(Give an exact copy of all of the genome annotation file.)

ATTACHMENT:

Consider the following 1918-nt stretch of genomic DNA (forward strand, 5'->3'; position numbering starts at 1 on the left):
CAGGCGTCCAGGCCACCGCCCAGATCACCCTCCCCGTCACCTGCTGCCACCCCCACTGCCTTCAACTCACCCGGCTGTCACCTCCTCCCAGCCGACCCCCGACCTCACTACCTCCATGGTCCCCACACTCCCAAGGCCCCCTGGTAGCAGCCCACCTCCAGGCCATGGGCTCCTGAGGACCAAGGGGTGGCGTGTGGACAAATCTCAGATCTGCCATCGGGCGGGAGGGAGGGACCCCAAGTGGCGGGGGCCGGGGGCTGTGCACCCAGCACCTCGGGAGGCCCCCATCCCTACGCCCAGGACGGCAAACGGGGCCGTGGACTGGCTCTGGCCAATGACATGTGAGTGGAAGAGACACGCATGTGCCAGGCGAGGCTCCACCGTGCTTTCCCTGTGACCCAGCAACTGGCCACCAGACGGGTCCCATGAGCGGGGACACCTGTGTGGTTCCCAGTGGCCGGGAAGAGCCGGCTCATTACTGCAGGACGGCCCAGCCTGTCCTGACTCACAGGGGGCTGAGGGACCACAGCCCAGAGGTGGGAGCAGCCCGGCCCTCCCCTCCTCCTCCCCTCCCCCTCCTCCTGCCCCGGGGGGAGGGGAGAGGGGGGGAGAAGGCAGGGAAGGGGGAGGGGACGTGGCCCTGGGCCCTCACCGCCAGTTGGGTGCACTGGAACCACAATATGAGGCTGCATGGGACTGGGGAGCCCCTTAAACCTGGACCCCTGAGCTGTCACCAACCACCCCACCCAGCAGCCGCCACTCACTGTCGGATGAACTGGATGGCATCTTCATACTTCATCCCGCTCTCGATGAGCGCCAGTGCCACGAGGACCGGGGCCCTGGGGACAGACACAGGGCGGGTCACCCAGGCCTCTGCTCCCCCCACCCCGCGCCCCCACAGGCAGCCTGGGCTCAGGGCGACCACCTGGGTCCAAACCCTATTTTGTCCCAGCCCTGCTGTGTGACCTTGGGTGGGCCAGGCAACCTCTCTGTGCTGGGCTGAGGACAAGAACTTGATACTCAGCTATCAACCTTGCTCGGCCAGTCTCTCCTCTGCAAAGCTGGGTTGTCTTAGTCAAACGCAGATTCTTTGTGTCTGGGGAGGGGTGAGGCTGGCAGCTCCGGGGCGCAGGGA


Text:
Consider the following 1918-nt stretch of genomic DNA (forward strand, 5'->3'; position numbering starts at 1 on the left):
CAGGCGTCCAGGCCACCGCCCAGATCACCCTCCCCGTCACCTGCTGCCACCCCCACTGCCTTCAACTCACCCGGCTGTCACCTCCTCCCAGCCGACCCCCGACCTCACTACCTCCATGGTCCCCACACTCCCAAGGCCCCCTGGTAGCAGCCCACCTCCAGGCCATGGGCTCCTGAGGACCAAGGGGTGGCGTGTGGACAAATCTCAGATCTGCCATCGGGCGGGAGGGAGGGACCCCAAGTGGCGGGGGCCGGGGGCTGTGCACCCAGCACCTCGGGAGGCCCCCATCCCTACGCCCAGGACGGCAAACGGGGCCGTGGACTGGCTCTGGCCAATGACATGTGAGTGGAAGAGACACGCATGTGCCAGGCGAGGCTCCACCGTGCTTTCCCTGTGACCCAGCAACTGGCCACCAGACGGGTCCCATGAGCGGGGACACCTGTGTGGTTCCCAGTGGCCGGGAAGAGCCGGCTCATTACTGCAGGACGGCCCAGCCTGTCCTGACTCACAGGGGGCTGAGGGACCACAGCCCAGAGGTGGGAGCAGCCCGGCCCTCCCCTCCTCCTCCCCTCCCCCTCCTCCTGCCCCGGGGGGAGGGGAGAGGGGGGGAGAAGGCAGGGAAGGGGGAGGGGACGTGGCCCTGGGCCCTCACCGCCAGTTGGGTGCACTGGAACCACAATATGAGGCTGCATGGGACTGGGGAGCCCCTTAAACCTGGACCCCTGAGCTGTCACCAACCACCCCACCCAGCAGCCGCCACTCACTGTCGGATGAACTGGATGGCATCTTCATACTTCATCCCGCTCTCGATGAGCGCCAGTGCCACGAGGACCGGGGCCCTGGGGACAGACACAGGGCGGGTCACCCAGGCCTCTGCTCCCCCCACCCCGCGCCCCCACAGGCAGCCTGGGCTCAGGGCGACCACCTGGGTCCAAACCCTATTTTGTCCCAGCCCTGCTGTGTGACCTTGGGTGGGCCAGGCAACCTCTCTGTGCTGGGCTGAGGACAAGAACTTGATACTCAGCTATCAACCTTGCTCGGCCAGTCTCTCCTCTGCAAAGCTGGGTTGTCTTAGTCAAACGCAGATTCTTTGTGTCTGGGGAGGGGTGAGGCTGGCAGCTCCGGGGCGCAGGGA